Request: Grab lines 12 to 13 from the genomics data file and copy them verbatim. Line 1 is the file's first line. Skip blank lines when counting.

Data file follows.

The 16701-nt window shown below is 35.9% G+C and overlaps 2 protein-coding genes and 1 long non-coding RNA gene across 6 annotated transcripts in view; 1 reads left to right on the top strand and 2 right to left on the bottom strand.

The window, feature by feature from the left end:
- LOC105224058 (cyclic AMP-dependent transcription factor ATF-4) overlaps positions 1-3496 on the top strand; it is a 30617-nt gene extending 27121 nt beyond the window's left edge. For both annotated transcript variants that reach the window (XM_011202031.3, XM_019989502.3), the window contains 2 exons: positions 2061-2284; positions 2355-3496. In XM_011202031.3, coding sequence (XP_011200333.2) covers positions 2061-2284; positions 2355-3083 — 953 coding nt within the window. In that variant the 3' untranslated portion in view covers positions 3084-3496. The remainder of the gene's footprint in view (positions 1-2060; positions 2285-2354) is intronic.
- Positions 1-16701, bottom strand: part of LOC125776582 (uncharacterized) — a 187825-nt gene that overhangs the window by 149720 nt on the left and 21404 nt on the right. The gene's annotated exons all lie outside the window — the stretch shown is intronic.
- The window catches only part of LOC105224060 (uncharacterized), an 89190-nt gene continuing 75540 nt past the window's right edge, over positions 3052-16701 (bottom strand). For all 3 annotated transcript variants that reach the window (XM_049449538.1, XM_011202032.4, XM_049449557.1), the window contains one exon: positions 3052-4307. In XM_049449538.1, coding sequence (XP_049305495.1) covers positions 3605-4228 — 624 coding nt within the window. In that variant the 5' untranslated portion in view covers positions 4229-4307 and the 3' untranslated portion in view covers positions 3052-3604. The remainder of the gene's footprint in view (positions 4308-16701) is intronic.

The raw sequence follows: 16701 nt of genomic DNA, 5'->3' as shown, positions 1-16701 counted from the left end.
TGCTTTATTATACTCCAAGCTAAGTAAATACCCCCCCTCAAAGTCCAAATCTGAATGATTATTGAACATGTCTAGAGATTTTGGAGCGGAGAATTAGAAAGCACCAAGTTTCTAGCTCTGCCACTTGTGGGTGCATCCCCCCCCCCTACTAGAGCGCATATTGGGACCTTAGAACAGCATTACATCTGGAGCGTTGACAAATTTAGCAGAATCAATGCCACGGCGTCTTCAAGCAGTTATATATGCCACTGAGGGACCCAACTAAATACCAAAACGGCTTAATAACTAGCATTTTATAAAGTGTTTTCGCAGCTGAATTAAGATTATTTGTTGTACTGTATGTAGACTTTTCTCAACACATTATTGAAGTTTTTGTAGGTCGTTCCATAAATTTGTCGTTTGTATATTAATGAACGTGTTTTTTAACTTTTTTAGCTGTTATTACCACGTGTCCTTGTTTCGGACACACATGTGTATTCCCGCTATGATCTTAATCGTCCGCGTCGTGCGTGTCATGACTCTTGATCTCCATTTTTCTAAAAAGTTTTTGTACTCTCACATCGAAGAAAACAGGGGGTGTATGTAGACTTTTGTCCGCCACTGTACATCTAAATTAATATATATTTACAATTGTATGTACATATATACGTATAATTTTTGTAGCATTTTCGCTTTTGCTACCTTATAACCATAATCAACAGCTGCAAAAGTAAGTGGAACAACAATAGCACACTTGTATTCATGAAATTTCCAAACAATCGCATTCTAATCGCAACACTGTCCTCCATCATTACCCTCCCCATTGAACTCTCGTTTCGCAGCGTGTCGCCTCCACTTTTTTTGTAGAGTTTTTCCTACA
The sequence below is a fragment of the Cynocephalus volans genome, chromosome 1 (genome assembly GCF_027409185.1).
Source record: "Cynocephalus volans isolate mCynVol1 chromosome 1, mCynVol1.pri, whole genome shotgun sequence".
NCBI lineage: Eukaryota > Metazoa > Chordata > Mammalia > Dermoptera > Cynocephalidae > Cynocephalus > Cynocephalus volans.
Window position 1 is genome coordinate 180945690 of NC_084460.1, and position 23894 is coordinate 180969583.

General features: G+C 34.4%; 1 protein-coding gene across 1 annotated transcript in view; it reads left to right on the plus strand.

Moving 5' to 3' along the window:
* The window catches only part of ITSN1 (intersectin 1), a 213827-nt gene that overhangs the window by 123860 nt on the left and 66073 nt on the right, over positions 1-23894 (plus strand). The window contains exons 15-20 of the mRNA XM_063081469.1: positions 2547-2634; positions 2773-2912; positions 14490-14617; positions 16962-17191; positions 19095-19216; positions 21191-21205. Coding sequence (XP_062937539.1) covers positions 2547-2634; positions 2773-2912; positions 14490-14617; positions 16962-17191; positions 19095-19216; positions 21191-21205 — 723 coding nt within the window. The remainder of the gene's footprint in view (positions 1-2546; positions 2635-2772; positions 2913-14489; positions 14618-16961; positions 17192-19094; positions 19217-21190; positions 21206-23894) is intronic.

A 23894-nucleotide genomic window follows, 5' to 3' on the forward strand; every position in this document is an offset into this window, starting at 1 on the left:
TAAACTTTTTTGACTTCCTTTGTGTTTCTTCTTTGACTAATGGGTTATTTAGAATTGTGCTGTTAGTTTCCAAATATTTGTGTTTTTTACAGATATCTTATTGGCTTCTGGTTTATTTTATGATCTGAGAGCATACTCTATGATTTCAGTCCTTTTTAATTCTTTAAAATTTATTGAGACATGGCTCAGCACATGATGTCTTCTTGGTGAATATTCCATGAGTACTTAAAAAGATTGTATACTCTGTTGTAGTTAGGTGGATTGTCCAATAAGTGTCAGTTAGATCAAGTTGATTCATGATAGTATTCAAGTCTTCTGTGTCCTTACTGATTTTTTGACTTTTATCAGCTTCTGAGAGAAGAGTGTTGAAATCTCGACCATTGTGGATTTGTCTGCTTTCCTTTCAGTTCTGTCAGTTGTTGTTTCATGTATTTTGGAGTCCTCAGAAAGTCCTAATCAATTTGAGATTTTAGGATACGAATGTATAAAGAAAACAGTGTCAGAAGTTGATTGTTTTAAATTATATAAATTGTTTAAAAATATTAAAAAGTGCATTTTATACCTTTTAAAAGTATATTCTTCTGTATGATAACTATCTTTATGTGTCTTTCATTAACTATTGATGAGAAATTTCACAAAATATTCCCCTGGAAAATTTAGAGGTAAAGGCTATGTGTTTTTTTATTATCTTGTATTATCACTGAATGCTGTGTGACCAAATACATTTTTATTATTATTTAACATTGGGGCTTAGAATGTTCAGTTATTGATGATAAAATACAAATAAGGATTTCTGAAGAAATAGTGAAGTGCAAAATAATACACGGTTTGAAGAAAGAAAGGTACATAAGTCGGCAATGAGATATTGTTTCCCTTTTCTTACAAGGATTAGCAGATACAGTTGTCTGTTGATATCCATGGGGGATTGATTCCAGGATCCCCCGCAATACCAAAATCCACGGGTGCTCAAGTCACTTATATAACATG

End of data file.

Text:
General features: G+C 34.4%; 1 protein-coding gene across 1 annotated transcript in view; it reads left to right on the plus strand.

Moving 5' to 3' along the window: